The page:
If you're looking into more generic solution for names, you should also look at following examples:

  • John Adams-Smith
  • Joanne d'Arc
  • Jean-Luc de'Breu
  • Donatien Alphonse François de Sade

Also some parts of the names shouldn't start with capital letters, like:

  • Herbert von Locke
  • Sander van Dorn
  • Edwin van der Sad

so, if you're looking into creating a more generic solution, keep all those little things in mind.

(This would be a perfect place to run a test-driven development, with all those conditions your method/function must follow).

share|improve this answer
This isn't the place for test-driven development - this is the place to review your process and figure out why the names were all coming in as lowercase, and change it so that you don't need post-hoc code. Even with post-hoc code, make sure any ambiguity is resolved by humans. –  Andrew Dalke Mar 4 '09 at 14:01

"real programming"?

I would use .title(), and I'm a real programmer.

Or I would use regular expressions

re.sub(r"(^|\s)[a-z]", lambda m: m.group(0).upper(), "this   is a set of  words")

This says "If the start of the text or a whitespace character is followed by a lower-case letter" (in English - other languages are likely not supported), then for each match convert the match text to upper-case. Since the match text is the space and the lower-case letter, this works just fine.

If you want it as low-level code then the following works. Here I only allow space as the separator (but you may want to support newline and other characters). On the other hand, "string.lowercase" is internationalized, so if you're in another locale then it will, for the most part, still work. If you don't want that then use string.ascii_lowercase.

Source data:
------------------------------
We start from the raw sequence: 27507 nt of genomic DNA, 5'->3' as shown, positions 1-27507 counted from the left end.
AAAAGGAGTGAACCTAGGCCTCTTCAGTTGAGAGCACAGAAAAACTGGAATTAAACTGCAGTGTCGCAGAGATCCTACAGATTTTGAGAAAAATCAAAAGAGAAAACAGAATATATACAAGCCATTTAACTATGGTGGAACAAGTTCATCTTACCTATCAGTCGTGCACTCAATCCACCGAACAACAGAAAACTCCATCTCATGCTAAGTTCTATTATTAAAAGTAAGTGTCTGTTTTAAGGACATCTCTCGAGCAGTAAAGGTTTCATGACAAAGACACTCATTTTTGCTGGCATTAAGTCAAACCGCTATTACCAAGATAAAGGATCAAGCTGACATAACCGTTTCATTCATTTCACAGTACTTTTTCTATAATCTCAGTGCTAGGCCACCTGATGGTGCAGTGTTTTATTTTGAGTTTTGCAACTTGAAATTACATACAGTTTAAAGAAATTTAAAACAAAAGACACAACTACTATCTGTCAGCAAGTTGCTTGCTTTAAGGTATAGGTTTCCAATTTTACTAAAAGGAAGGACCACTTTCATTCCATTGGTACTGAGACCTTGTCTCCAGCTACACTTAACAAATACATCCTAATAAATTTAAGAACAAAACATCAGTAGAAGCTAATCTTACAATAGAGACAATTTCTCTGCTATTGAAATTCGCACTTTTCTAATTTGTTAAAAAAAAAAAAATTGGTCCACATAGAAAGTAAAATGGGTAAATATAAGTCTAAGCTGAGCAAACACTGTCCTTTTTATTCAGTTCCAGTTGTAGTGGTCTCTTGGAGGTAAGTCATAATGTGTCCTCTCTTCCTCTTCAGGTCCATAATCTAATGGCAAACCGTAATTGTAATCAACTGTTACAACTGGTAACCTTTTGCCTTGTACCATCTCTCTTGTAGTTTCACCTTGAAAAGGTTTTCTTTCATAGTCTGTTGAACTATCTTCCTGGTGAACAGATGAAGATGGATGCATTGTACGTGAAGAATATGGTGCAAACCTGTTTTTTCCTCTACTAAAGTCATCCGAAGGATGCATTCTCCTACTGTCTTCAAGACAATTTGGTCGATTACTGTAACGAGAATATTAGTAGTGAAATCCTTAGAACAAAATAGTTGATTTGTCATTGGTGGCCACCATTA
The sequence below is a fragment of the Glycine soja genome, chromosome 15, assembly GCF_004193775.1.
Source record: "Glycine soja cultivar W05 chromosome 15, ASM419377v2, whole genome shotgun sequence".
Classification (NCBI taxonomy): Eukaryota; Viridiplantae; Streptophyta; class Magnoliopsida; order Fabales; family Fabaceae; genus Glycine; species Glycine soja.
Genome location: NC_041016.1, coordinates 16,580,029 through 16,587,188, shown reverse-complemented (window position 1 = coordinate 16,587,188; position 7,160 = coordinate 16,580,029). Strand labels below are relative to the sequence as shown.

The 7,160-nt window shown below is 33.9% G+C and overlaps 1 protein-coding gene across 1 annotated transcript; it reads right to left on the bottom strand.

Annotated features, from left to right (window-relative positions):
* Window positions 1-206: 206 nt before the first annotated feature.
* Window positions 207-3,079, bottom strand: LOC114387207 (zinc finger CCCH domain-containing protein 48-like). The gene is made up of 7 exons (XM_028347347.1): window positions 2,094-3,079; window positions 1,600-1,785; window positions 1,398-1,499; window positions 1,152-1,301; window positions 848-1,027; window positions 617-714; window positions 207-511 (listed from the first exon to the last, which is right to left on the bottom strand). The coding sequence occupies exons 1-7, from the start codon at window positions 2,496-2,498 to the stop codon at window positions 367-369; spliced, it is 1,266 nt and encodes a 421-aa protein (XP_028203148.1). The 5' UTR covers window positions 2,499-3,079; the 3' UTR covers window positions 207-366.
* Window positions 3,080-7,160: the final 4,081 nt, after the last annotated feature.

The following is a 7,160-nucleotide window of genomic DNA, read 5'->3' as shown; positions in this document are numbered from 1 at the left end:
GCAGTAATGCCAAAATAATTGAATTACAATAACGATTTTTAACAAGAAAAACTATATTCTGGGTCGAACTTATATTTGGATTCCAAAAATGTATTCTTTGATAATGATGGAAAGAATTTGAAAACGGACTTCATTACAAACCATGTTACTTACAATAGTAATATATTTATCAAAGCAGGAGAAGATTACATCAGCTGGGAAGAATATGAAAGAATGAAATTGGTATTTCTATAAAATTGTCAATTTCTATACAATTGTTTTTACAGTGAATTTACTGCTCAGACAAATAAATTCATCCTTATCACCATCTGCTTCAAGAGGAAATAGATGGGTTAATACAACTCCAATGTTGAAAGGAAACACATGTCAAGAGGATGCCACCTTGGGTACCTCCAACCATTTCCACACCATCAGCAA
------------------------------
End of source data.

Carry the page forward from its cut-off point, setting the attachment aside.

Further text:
import string

def title(s):
    # Capitalize the first character
    if s[:1] in string.lowercase:
        s = s[0].upper() + s[1:]

    # Find spaces
    offset = 0
    while 1:
        offset = s.find(" ", offset)
        # Reached the end of the string or the
        # last character is a space
        if offset == -1 or offset == len(s)-1:

        if s[offset+1:offset+2] in string.lowercase:
            # Is it followed by a lower-case letter?
            s = s[:offset+1] + s[offset+1].upper() + s[offset+2:]
            # Skip the space and the letter
            offset += 2
            # Nope, so start searching for the next space
            offset += 1

    return s

To elaborate on my comment to this answer, this question can only be an exercise for curiosity's sake. Real names have special capitalization rules: the "van der" in "Johannes Diderik van der Waals" is never capitalized, "Farrah Fawcett-Majors" has the "M", and "Cathal Ó hEochaidh" uses the non-ASCII Ó and h, which modify "Eochaidh" to mean "grandson of Eochaidh".

share|improve this answer
It has poor performance for long inputs, say 50,000 words or more. That's because you are re-creating the string for each word. It probably has worse-than-linear big-O complexity. It would probably be more efficient to build the string in a StringIO object. –  dan-gph Mar 4 '09 at 11:51
BTW, an easy way to generate a long input for testing: s = 'test ' * 50000 –  dan-gph Mar 4 '09 at 11:52
Yup, quadratic in the number of substitutions. But 1) this isn't meant as general purpose code 2) the OP wanted character-level code 3) 1000 substitutions is still < 1ms 4) who uses title for real? esp. since i18n, "quotes", etc. mess things up, 5) title on names like "van der Waal" is incorrect. –  Andrew Dalke Mar 4 '09 at 12:48
Oh, and yes, I was writing that code like a C programmer. ;) –  Andrew Dalke Mar 4 '09 at 13:06